Wednesday, March 2, 2016

The Threepenny Opera - Canberra Rep




Review by John Lombard

Aarne Neeme's new production of The Threepenny Opera starts in the foyer before the show, with Dick Goldberg in full tramp regalia perched on the floor with his hat out for offerings. In the spirit of things, I tossed him a coin. Then when we were in the theatre, Goldberg jangled his not unimpressive takings: poverty can apparently pay.

It was the perfect reflection of the play's world of profitable poverty, where the desperate are kept alive by brutal acts. This is Les Mis if Valjean had developed his line in bread theft to a successful industry and used his clout to pay off Javert - or failing that, payed other policemen to have him beaten in an alley. These thieves, beggars and harlots are too cheerful to be Misérables.

We first meet Peachum (Peter Dark), business-like master of the semi-official guild of London beggars, the man who maintains the professional accreditation and right to trade of all the desperate and needy. Unfortunately the planned comfort of his age Polly (Tina Robinson) has eloped with flashy mob ringleader Macheath (Tim Sekuless). Matters are complicated by Macheath's unshakeable alliance with corrupt copper Tiger Brown (Jim Adamik). With the cops in league with the robbers, the stage is set for a game of beggars vs. everyone else, a game where the beggars are paradoxically the most powerful players.

As a play by Brecht, unavoidably alienation was used to simultaneously engage and distance the audience, most strikingly in an almost gutted set that strips back the Theatre 3 space to reveal the backstage area. I thought giving the audience a peak into the spaces normally only seen by Rep's actors and production teams was quite clever, and much like last year's production of Casanova Rep itself felt like another character in the play.

Tone, however, is where this production will be most controversial. The play has drawn on silent films for a lot of its style, with projected title cards opening scenes and several chases (including one in the foyer) that could have come from the Keystone Cops. This is not a grimy, realistic underworld but a cartoonish gangster flick, with Jim Adamik's spoony policeman and Macheath's dim-witted gang outright comic figures. While they give the play needed energy, no attempt has been made at the realism that could give the material heft.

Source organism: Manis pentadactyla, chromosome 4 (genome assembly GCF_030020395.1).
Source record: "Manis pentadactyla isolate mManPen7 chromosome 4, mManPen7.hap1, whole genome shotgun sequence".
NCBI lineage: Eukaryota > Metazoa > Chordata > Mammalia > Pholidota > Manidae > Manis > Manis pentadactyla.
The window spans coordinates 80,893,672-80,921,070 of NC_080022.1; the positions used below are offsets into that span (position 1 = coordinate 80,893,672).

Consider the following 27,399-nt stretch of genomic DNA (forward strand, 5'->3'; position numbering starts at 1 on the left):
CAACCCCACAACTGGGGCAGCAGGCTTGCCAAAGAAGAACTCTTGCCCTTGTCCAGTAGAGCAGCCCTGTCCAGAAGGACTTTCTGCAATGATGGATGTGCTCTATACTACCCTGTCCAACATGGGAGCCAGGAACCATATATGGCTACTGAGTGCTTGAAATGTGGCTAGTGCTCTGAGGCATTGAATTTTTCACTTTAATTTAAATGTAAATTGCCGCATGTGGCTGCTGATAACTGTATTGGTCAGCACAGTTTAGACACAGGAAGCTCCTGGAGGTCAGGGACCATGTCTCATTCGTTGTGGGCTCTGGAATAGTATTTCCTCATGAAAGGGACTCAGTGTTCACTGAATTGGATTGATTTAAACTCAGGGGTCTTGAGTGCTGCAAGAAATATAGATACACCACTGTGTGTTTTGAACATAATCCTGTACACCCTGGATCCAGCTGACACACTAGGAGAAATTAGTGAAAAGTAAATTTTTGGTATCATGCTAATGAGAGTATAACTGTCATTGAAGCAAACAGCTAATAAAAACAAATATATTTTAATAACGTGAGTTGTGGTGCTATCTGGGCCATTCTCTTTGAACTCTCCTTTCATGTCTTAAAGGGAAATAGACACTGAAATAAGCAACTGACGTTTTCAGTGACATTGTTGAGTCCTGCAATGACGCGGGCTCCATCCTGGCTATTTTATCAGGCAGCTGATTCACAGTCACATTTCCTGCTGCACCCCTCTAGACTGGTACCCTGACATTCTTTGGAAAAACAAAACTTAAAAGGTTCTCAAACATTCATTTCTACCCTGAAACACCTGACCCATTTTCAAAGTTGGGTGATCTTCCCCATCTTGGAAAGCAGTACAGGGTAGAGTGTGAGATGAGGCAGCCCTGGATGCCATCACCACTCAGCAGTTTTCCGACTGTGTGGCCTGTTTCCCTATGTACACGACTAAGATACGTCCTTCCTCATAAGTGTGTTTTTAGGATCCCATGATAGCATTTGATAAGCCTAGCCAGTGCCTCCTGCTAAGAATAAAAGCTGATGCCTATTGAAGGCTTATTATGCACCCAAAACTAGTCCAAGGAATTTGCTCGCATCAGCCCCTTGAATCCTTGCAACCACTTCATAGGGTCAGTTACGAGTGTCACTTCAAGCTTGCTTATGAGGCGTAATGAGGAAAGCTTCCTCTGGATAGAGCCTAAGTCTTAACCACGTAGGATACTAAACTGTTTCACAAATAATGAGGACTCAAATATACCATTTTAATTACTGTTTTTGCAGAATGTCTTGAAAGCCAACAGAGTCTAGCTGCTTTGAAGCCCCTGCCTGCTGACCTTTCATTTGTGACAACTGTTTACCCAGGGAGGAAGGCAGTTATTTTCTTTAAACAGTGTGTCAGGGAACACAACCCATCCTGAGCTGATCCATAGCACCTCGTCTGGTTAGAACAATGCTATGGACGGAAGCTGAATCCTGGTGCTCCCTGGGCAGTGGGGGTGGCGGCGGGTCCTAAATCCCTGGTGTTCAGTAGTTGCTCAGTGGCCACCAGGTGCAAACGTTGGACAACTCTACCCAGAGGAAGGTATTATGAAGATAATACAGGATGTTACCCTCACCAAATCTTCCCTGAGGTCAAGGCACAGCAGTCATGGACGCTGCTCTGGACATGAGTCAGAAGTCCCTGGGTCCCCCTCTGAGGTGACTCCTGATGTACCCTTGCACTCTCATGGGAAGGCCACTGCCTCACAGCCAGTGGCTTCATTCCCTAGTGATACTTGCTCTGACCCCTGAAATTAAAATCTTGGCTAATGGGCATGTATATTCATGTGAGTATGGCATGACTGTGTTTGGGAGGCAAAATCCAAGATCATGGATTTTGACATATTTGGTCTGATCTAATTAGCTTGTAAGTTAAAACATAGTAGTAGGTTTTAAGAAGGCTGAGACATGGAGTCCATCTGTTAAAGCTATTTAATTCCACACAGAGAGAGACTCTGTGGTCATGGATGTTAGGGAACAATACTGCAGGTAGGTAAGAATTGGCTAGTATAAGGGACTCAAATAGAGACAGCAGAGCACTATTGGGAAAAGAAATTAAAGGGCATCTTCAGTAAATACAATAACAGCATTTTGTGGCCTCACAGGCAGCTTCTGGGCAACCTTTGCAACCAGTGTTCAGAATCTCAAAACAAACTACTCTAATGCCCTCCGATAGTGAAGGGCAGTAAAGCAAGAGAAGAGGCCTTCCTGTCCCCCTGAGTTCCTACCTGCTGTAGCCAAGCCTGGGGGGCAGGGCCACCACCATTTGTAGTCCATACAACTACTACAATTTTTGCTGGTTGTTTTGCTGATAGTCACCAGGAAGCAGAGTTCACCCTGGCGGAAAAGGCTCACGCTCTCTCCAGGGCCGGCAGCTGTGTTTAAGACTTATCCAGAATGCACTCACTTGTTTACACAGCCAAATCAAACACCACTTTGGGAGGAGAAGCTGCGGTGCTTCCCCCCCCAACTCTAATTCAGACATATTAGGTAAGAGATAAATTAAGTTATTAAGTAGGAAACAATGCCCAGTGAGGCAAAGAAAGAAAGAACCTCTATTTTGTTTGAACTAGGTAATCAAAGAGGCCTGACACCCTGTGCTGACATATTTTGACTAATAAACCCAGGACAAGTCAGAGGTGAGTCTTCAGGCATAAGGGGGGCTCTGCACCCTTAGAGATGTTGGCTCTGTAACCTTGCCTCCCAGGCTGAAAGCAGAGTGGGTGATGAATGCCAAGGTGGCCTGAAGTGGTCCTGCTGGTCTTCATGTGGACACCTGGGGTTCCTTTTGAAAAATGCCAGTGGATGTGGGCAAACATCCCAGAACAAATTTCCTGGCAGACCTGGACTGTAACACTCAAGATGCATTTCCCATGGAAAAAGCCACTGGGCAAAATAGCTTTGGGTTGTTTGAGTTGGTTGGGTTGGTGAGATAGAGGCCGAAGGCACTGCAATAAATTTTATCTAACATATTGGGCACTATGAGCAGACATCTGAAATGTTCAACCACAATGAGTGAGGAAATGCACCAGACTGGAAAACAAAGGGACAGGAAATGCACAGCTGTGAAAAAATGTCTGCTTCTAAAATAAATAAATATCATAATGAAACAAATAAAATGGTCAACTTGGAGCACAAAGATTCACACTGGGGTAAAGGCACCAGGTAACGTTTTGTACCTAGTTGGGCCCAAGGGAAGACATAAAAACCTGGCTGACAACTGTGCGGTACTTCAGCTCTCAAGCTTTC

The light tone is particularly jarring when the cast burst into song, because many of the numbers are gory and brutal: Pirate Jenny and the Act 2 finale are harrowing, and they feel out of place in the friendly, cheerful and often very welcoming criminal world the cast have created. This reaches its greatest absurdity in the finale, where a deliberately iconoclastic twist feels identical to the resolution in a Gilbert and Sullivan. On the way out of the theatre I heard one audience member say that she wondered whether the Pirate King would complete the scene by bounding onto the stage.

Fortunately the production has an unusually strong cast, with lead Tim Sekuless the standout as Macheath. Sekuless gives easily the most polished performance in the show, and his controlled articulation ensured that his songs were also often the most satisfying (many of the other songs were hurt by mushy wording that had to fight with the cacophony of the band). Sekuless' interpretation is however spectacularly unlikeable, sneaky and nasty without the animal charisma that might make him an anti-hero. When he is finally in danger of the gallows rather than having a twinge of hope he might get out of it we feel it is long overdue.

There are also fine performances from Rob DeFries, Oliver Baudert, Helen McFarlane, and Sian Harrington in often quite brief but also very satisfying appearances. Jim Adamik once again stands out for giving a hilarious performance, but here his brilliant clowning is at odds with the more sarcastic and mordant humour of the piece. Rob DeFries' much more restrained (but still very funny) performance as Macheath's bland and relaxed jail keeper was a better fit with the world of the show.

More than other Rep productions, I feel the Threepenny Opera has the potential to divide audiences. After a wonky first act I became progressively more involved (chiefly because of strong acting) until I found myself thoroughly enjoying it. This was a fun night, in the way that slapstick and Gilbert and Sullivan are fun, but the frippery gets in the way of the potential for a more macabre and memorable pleasure. Macheath's blade may shine, but it does not cut.

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